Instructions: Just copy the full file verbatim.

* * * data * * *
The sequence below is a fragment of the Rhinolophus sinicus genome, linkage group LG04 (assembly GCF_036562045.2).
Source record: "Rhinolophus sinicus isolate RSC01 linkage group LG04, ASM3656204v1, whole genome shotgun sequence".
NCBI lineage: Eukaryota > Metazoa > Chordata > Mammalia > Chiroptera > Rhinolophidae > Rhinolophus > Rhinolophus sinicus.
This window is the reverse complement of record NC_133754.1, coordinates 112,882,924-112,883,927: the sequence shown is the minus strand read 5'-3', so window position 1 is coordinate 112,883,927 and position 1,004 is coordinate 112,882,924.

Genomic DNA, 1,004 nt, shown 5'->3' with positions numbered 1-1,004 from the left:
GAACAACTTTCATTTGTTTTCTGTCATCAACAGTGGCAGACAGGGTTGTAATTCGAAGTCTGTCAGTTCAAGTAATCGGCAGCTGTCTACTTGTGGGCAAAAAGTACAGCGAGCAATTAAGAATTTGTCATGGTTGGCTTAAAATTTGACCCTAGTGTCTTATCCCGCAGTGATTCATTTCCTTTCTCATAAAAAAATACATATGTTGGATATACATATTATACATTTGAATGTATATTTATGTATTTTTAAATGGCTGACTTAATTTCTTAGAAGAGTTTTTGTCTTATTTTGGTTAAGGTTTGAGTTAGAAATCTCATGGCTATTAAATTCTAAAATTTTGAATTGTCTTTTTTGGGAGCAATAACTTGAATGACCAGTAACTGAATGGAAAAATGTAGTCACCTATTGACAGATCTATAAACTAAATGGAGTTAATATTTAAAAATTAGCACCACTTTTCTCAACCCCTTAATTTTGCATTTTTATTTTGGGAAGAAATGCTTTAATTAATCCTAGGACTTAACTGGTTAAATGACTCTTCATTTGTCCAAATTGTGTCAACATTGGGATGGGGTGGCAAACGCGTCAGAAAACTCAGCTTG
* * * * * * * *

The sequence below is a fragment of the Rhinolophus sinicus genome, linkage group LG04 (assembly GCF_036562045.2).
Source record: "Rhinolophus sinicus isolate RSC01 linkage group LG04, ASM3656204v1, whole genome shotgun sequence".
NCBI lineage: Eukaryota > Metazoa > Chordata > Mammalia > Chiroptera > Rhinolophidae > Rhinolophus > Rhinolophus sinicus.
This window is the reverse complement of record NC_133754.1, coordinates 112,882,924-112,883,927: the sequence shown is the minus strand read 5'-3', so window position 1 is coordinate 112,883,927 and position 1,004 is coordinate 112,882,924.

Genomic DNA, 1,004 nt, shown 5'->3' with positions numbered 1-1,004 from the left:
GAACAACTTTCATTTGTTTTCTGTCATCAACAGTGGCAGACAGGGTTGTAATTCGAAGTCTGTCAGTTCAAGTAATCGGCAGCTGTCTACTTGTGGGCAAAAAGTACAGCGAGCAATTAAGAATTTGTCATGGTTGGCTTAAAATTTGACCCTAGTGTCTTATCCCGCAGTGATTCATTTCCTTTCTCATAAAAAAATACATATGTTGGATATACATATTATACATTTGAATGTATATTTATGTATTTTTAAATGGCTGACTTAATTTCTTAGAAGAGTTTTTGTCTTATTTTGGTTAAGGTTTGAGTTAGAAATCTCATGGCTATTAAATTCTAAAATTTTGAATTGTCTTTTTTGGGAGCAATAACTTGAATGACCAGTAACTGAATGGAAAAATGTAGTCACCTATTGACAGATCTATAAACTAAATGGAGTTAATATTTAAAAATTAGCACCACTTTTCTCAACCCCTTAATTTTGCATTTTTATTTTGGGAAGAAATGCTTTAATTAATCCTAGGACTTAACTGGTTAAATGACTCTTCATTTGTCCAAATTGTGTCAACATTGGGATGGGGTGGCAAACGCGTCAGAAAACTCAGCTTG